Android
Wood Duck
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One of the most beautiful, elegant and possibly one of the quirkiest ducks in North America is the Wood duck. With the male’s gorgeous colors, beautifully patterned feathers and green crest, he is a delight to behold. This duck, not surprisingly, loves the woods and truly make it his home. Wood ducks will nest in holes at a good height in trees and are the only ducks equipped with claws. They will also nest in nest boxes put up around the edges of wooded lakes. The males make a sort of whistling sound.
Android
Trumpeter Swan
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Android
American Coot
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Look again, that small black bird on the lake is not a duck at all! The American Coot has a small head with a white bill and forehead, and is frequently seen mixed in with ducks and geese on lakes and ponds throughout the year. A member of the rail family, the American Coot isn’t as shy as its cousins, feeding plainly in sight on aquatic vegetation by diving or feeding with his head underwater, similar to other waterfowl. Somewhat awkward-looking on land, coots must run across long stretches of water to take flight. They build floating nests from plant material, and the young can swim right after they hatch.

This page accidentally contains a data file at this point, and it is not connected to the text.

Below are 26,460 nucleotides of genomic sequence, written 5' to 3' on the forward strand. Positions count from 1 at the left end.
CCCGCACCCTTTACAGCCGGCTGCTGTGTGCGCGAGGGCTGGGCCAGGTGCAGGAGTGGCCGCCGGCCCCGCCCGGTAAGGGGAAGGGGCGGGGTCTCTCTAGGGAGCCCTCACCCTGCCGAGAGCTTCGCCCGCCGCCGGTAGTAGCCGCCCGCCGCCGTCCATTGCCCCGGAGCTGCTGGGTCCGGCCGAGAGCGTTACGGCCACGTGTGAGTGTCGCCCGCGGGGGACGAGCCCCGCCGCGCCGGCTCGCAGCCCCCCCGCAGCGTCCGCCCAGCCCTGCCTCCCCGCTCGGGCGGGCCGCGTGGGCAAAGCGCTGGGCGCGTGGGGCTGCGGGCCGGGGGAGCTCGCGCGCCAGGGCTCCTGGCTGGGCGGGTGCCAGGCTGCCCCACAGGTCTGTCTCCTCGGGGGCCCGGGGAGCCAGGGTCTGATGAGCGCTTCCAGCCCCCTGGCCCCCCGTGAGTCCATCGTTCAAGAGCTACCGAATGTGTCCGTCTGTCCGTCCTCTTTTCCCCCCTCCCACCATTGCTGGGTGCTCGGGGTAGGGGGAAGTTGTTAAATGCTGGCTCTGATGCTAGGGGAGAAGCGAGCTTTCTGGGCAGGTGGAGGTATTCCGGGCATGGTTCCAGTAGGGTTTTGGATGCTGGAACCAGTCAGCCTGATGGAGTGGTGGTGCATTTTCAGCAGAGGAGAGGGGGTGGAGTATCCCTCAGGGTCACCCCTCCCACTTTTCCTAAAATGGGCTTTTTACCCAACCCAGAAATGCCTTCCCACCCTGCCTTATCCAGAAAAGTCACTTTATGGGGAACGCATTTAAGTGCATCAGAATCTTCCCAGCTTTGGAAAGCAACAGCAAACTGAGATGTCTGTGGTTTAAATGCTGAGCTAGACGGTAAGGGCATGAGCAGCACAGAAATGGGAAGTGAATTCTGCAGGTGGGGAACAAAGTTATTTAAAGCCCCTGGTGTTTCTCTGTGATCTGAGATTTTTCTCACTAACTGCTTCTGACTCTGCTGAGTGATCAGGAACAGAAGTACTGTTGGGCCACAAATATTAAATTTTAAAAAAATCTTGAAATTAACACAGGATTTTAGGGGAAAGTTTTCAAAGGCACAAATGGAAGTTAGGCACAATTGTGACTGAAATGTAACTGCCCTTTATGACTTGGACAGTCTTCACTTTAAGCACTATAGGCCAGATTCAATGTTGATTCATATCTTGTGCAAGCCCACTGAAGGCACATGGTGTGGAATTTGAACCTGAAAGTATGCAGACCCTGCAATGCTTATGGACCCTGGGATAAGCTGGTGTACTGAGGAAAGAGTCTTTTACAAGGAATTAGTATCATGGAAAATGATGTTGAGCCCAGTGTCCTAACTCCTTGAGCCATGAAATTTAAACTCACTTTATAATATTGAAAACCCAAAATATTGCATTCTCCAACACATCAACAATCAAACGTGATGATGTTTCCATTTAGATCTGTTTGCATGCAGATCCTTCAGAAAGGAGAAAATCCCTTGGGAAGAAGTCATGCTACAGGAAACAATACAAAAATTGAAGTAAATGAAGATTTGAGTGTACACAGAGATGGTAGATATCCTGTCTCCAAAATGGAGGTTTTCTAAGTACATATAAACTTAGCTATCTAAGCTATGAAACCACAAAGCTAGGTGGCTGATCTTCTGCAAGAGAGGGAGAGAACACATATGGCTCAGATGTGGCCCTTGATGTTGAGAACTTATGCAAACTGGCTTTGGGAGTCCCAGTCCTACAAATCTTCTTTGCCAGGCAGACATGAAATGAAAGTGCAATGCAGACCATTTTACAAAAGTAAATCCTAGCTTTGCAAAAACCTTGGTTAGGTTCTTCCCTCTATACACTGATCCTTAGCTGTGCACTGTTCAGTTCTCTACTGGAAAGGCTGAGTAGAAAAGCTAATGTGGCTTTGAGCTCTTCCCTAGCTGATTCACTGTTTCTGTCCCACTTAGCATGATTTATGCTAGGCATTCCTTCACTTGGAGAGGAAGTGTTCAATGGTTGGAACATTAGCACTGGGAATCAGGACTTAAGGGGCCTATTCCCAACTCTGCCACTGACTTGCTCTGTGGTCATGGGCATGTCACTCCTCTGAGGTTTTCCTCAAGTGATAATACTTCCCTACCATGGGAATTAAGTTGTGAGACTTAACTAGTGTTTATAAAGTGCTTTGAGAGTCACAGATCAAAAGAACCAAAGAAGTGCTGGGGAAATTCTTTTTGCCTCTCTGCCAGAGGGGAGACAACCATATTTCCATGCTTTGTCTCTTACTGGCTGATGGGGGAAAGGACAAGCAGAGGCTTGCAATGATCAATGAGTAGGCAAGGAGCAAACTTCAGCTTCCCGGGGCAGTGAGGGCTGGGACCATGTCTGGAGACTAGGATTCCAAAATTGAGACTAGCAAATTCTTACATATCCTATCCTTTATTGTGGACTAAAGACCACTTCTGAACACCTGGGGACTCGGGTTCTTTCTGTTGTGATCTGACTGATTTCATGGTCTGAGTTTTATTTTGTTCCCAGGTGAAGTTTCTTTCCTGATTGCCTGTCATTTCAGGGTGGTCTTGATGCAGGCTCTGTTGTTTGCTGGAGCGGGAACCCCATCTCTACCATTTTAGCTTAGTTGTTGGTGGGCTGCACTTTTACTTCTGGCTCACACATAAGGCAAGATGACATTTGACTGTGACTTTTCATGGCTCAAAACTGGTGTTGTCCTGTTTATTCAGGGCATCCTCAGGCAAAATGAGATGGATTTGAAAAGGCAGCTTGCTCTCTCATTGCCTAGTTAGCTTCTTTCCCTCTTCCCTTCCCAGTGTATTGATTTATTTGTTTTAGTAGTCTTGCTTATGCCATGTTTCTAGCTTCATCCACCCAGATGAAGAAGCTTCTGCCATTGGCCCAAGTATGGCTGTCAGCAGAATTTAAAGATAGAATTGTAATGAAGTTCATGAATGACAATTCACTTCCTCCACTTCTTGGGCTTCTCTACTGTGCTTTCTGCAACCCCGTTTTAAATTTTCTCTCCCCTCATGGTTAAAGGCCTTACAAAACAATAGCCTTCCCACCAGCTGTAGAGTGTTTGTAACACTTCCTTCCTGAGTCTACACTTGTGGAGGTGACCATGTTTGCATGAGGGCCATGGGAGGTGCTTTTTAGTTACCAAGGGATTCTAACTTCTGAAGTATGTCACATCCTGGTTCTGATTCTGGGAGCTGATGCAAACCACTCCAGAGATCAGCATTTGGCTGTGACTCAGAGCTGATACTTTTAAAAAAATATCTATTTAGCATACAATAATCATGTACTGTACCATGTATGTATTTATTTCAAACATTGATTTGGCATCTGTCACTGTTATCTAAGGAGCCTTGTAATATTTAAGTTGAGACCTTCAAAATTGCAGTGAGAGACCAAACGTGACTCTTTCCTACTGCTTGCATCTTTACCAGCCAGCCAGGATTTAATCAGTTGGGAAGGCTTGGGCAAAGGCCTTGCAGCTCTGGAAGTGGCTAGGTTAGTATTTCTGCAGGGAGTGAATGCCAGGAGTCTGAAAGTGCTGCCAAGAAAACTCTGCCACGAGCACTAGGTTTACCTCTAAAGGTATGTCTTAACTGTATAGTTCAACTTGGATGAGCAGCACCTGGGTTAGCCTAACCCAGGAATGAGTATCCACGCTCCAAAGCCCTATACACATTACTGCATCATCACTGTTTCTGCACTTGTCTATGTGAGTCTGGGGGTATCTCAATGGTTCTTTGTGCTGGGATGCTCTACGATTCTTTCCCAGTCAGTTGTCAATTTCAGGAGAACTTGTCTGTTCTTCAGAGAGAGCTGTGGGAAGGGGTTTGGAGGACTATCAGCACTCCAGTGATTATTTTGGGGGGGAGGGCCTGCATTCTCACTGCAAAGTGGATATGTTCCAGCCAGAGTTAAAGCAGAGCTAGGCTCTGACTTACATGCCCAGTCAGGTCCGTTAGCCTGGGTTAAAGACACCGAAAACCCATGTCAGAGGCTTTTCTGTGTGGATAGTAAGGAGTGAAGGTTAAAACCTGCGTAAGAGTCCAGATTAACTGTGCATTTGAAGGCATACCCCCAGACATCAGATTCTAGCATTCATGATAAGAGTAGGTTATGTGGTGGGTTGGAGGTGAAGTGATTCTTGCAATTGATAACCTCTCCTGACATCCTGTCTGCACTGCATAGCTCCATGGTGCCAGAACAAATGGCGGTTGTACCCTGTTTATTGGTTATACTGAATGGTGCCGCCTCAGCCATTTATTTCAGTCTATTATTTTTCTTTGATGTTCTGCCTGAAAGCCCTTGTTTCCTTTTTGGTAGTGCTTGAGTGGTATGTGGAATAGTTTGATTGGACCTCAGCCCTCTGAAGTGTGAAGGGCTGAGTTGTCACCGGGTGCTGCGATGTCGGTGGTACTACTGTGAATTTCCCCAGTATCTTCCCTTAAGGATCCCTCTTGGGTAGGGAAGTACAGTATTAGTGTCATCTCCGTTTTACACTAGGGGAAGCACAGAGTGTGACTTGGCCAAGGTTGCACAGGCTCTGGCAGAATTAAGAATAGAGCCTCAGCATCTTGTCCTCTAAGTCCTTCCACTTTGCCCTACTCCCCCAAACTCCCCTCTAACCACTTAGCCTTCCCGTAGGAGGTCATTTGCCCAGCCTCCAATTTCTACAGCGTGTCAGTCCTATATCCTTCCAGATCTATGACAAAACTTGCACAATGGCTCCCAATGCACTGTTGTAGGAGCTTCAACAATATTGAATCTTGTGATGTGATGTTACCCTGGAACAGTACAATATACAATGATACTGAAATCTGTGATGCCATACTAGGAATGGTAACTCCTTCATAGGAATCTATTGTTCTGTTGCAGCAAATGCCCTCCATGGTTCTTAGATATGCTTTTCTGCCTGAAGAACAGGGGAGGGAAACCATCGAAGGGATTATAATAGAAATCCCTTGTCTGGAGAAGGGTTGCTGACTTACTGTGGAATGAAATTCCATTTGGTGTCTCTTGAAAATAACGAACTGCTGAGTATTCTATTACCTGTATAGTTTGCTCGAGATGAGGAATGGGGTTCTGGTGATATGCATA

Android
Hooded Merganser
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Android
Tundra Swan
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Android
Bufflehead
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Android
Ring-necked Pheasant
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It's hard to believe that this bird is not native to North America and Europe, but they were introduced from Asia as game for hunting and it is believed thy were brought to the UK as early as the 11th C. Known in Europe as the Common Pheasant, their numbers are declining as they nest on the ground in deep field cover and their nests are often destroyed by farming. As a result, many populations of these pheasants are artificially maintained by captive introductions. During the breeding season, the males have a harem which they defend from other males - sometimes in pitched battles.
Android
Pied-billed Grebe
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Android
Common Loon Yodel